Exercising With Injury

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Published August 7, 2017, Boca Newspaper | Delray Newspaper

By Christine King

Everyone incurs an injury at some point in life. We’ve all been there…waiting, wanting to get back to the gym so badly you could cry. Unfortunately, in many cases people resume their “normal” activity too soon, resulting in re-injury and another four to six week set back. A very sad predicament for the dedicated gym-goer.

With a little patience and creativity, this situation can be completely avoided. One of our clients, Suzy, broke her fifth metatarsal and is in a boot for six to eight weeks. She’s a highly fit woman in her late 40s who regularly enjoys rock star, challenging workouts. Contraindications for her fracture include weight-bearing activities. Like with all clients we follow our motto “Exercise Anything That Moves.”

Seated and lying face down or up are highly powerful positions to challenge every muscle group, of course except for the involved limb. “Wow, I’ll never again make fun of people who do chair exercises!” she continued, “This is really tough.”

Having a properly trained professional guide you through any form of exercise while injured is essential. Unless your doctor prohibits activity, you can experience a great workout and focus on areas that may not receive as much attention during your regular workouts.

Another famous example of returning to athletics too soon is the case of Dizzy Dean. In 1937, Dean was pitching in the All-Star game for the National League. A batter hit the ball onto Dean’s foot and broke his toe. Dean’s had returned to pitching before his toe fully healed. As a result in his one game come back he irreparably ruined his shoulder, ending his career.

The body is an amazing being. Without using any thought process, the body always seeks a route to compensate and use other structures to get the job done. Unfortunately for Dean, this resulted in giving up his career and passion, baseball.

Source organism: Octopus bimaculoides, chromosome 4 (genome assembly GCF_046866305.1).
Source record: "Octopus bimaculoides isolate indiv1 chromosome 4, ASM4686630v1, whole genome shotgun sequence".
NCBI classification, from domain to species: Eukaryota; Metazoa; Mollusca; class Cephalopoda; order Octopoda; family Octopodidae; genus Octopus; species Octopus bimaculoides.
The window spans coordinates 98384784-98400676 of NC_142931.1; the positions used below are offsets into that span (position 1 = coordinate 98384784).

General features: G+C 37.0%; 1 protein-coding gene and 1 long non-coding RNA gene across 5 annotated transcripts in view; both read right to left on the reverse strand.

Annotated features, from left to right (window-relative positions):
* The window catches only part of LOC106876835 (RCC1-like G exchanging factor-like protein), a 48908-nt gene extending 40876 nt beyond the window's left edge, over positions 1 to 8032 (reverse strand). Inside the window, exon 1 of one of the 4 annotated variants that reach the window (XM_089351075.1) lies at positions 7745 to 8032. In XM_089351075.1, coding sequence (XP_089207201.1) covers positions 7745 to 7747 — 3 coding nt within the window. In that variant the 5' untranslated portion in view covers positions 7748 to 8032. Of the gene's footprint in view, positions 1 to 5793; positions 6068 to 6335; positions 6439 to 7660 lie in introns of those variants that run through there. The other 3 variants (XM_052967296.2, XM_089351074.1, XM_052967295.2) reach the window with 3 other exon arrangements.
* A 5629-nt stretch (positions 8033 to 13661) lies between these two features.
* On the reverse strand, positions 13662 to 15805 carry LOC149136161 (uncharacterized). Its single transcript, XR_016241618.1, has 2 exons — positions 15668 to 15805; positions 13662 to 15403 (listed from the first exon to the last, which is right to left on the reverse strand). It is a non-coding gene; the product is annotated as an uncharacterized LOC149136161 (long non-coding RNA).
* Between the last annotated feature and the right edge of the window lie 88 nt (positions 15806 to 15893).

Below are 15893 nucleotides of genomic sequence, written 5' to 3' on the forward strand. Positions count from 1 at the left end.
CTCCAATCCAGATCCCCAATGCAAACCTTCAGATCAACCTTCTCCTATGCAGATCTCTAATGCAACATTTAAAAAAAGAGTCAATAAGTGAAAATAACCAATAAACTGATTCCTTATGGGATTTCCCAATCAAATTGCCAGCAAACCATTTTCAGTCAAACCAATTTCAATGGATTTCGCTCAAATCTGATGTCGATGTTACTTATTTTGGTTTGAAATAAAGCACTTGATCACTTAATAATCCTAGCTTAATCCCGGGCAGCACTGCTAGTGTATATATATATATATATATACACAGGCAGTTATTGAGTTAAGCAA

Laura, a 30-year-old avid runner, was told by her doctor that her knees were a wreck and she could no longer run. He also mandated her workouts couldn’t include knee bending or extending, at least initially. Creativity kicks in when working with an athletic, highly active woman who wants to increase her heart rate and work her legs within the confines of the doctor’s orders. Laura was skeptical, however, after the first one-hour session she was astounded. She was sweating, out of breath and pleased to learn she could get in a great workout, raising her heart rate and kicking in the endorphins.

We helped a pro golfer recover from extensive shoulder surgery. Unfortunately, he was treated post-op by a physical therapist who pushed him too hard, causing a setback. Once our work began, we only worked his shoulder and arm in a pain-free range of motion. Keeping the joint happy is critical for recovery. We were under tremendous pressure as he needed to be back on the golf course in six weeks.

There’s always temptation on the part of the patient and the professional to push just a little more. However, it isn’t the proper strategy. With enormous patience on both sides and working together three times per week for the six weeks he got on that golf course and played pain-free.  Now, two years later he’s still playing like a pro with no pain.

The lessons learned from these examples are vast.

  1. Follow doctor’s orders
  2. Never push through pain
  3. Always seek professional guidance
  4. When there’s a will, there’s a way, “Exercise anything that moves.”
  5. Ice after the workout to reduce any inflammation in the joint.
  6. Be patient. You will recover and resume activities if you follow the above advice.